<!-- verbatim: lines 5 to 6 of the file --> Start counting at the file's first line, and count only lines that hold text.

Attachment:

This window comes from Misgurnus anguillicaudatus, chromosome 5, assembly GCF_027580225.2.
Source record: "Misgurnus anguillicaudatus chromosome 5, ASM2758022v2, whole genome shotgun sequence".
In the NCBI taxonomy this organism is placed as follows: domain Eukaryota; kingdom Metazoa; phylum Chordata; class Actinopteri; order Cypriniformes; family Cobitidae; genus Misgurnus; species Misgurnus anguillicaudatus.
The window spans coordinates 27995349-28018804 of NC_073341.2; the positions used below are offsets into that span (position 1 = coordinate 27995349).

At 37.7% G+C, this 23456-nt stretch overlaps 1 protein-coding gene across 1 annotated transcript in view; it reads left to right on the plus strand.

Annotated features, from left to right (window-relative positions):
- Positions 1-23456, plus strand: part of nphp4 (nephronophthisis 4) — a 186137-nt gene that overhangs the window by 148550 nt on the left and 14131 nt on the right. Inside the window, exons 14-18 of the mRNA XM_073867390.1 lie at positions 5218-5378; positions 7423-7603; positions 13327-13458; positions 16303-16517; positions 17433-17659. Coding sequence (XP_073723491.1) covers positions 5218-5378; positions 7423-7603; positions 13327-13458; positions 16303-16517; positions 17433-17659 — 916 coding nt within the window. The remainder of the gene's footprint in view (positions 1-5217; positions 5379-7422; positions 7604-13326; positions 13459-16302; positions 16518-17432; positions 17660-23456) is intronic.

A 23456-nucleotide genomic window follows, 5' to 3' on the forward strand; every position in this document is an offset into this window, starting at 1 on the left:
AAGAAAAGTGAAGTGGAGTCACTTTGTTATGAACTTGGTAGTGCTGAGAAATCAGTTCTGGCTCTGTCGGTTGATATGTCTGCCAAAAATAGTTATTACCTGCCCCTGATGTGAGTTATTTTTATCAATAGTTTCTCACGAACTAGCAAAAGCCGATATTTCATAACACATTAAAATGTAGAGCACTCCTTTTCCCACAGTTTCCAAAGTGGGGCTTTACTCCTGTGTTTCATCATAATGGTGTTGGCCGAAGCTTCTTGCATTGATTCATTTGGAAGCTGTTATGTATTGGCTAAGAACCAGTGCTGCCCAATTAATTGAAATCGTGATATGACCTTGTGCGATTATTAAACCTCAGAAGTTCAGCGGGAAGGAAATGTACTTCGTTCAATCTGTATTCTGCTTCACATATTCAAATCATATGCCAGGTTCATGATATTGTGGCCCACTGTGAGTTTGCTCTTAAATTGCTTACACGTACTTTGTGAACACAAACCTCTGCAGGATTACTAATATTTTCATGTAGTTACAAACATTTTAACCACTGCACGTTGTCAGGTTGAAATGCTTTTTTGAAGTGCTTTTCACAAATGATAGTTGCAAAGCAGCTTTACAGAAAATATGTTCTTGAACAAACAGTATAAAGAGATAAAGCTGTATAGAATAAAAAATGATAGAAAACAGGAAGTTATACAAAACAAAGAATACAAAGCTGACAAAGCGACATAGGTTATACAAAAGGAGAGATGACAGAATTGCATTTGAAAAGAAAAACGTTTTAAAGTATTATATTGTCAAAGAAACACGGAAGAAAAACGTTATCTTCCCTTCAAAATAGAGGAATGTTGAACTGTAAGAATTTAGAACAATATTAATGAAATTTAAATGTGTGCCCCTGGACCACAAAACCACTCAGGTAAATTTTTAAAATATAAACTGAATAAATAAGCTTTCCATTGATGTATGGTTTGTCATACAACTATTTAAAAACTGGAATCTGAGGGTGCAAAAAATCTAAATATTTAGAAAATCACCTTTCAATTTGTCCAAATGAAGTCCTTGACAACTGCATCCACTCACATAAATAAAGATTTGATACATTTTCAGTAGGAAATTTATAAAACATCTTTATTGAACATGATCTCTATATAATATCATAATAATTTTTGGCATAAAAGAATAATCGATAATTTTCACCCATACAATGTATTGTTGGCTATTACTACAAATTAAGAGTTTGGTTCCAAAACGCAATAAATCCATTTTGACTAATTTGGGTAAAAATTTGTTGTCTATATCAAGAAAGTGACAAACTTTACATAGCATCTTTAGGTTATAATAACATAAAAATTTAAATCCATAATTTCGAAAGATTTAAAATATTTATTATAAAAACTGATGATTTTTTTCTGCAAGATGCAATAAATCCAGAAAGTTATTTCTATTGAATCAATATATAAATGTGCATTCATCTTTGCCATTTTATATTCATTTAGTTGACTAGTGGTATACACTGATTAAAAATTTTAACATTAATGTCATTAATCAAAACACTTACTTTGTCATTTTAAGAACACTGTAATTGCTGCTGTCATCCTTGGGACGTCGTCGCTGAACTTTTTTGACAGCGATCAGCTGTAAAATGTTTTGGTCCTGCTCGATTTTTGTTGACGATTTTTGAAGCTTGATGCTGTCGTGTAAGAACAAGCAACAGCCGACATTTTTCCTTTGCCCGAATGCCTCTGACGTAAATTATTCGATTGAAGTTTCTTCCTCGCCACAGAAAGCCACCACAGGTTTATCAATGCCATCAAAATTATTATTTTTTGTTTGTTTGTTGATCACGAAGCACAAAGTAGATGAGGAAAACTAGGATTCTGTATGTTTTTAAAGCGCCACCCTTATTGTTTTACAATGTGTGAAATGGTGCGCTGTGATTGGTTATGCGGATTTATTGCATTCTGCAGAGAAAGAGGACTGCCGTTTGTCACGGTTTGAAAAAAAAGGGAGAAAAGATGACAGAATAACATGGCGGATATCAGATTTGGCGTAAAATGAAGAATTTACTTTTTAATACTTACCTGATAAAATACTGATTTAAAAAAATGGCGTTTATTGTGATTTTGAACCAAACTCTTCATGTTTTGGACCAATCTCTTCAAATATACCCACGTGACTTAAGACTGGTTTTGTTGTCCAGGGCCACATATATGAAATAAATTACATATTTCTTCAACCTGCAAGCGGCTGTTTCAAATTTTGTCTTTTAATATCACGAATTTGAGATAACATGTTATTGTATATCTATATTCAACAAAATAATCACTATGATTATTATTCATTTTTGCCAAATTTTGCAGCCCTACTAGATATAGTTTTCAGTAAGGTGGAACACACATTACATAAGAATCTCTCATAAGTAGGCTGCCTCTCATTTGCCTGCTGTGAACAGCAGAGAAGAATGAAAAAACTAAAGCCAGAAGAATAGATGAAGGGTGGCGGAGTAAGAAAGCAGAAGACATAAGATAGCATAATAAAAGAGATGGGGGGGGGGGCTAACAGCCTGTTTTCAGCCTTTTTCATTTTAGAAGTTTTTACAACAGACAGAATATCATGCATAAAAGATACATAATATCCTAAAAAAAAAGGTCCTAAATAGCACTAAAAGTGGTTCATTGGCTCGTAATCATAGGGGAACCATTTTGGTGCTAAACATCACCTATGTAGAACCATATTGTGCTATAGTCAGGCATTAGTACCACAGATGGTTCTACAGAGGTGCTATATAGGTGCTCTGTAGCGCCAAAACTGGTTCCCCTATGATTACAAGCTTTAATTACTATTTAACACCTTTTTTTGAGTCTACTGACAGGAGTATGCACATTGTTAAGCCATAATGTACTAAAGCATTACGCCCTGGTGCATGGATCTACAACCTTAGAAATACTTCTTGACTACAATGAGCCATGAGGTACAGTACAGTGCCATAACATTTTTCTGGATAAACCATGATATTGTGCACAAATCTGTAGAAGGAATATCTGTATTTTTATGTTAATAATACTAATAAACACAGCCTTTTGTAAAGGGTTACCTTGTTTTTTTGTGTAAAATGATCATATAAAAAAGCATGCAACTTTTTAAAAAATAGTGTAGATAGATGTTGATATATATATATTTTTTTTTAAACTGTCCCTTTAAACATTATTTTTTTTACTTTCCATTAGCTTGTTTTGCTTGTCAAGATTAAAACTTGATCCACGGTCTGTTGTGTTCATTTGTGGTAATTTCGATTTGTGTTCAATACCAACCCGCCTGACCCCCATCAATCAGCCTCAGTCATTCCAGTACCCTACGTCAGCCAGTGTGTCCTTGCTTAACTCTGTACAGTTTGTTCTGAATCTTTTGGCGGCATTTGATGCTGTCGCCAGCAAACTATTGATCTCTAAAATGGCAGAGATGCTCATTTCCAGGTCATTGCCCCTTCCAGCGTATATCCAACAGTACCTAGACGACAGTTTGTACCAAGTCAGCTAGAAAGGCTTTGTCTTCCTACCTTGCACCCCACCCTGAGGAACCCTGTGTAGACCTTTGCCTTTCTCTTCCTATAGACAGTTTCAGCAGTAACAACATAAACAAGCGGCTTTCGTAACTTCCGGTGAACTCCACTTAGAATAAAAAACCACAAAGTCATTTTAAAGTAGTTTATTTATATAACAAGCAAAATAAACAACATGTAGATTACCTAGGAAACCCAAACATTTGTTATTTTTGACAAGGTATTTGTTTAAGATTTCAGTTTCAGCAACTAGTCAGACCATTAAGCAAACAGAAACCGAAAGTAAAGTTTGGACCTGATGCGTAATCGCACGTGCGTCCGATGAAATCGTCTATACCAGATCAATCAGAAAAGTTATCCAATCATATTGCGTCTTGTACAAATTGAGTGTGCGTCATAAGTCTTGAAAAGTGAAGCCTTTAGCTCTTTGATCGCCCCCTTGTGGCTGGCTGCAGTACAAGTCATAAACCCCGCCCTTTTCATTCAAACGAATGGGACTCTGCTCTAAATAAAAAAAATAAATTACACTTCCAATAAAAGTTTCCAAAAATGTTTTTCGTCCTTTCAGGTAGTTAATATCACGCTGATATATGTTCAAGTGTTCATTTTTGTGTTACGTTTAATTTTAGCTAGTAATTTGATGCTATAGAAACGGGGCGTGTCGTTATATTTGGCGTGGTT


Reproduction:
At 37.7% G+C, this 23456-nt stretch overlaps 1 protein-coding gene across 1 annotated transcript in view; it reads left to right on the plus strand.

Annotated features, from left to right (window-relative positions):